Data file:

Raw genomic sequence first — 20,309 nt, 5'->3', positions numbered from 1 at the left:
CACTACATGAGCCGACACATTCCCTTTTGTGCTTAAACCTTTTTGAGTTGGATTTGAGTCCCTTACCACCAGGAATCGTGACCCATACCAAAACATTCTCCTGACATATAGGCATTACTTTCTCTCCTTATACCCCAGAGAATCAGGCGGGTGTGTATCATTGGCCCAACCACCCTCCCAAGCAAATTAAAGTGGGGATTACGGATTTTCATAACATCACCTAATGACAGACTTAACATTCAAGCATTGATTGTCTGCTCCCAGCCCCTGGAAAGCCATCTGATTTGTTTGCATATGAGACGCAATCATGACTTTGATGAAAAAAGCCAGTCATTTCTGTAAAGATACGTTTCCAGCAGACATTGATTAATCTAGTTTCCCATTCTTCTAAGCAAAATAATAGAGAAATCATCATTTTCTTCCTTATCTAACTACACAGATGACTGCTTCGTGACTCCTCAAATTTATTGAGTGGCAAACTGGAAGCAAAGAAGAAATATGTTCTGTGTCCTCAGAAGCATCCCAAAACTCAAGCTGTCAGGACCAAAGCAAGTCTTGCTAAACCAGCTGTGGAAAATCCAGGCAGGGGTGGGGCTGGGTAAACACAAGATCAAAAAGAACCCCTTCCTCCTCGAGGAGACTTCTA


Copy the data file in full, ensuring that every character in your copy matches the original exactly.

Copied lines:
Raw genomic sequence first — 20,309 nt, 5'->3', positions numbered from 1 at the left:
CACTACATGAGCCGACACATTCCCTTTTGTGCTTAAACCTTTTTGAGTTGGATTTGAGTCCCTTACCACCAGGAATCGTGACCCATACCAAAACATTCTCCTGACATATAGGCATTACTTTCTCTCCTTATACCCCAGAGAATCAGGCGGGTGTGTATCATTGGCCCAACCACCCTCCCAAGCAAATTAAAGTGGGGATTACGGATTTTCATAACATCACCTAATGACAGACTTAACATTCAAGCATTGATTGTCTGCTCCCAGCCCCTGGAAAGCCATCTGATTTGTTTGCATATGAGACGCAATCATGACTTTGATGAAAAAAGCCAGTCATTTCTGTAAAGATACGTTTCCAGCAGACATTGATTAATCTAGTTTCCCATTCTTCTAAGCAAAATAATAGAGAAATCATCATTTTCTTCCTTATCTAACTACACAGATGACTGCTTCGTGACTCCTCAAATTTATTGAGTGGCAAACTGGAAGCAAAGAAGAAATATGTTCTGTGTCCTCAGAAGCATCCCAAAACTCAAGCTGTCAGGACCAAAGCAAGTCTTGCTAAACCAGCTGTGGAAAATCCAGGCAGGGGTGGGGCTGGGTAAACACAAGATCAAAAAGAACCCCTTCCTCCTCGAGGAGACTTCTA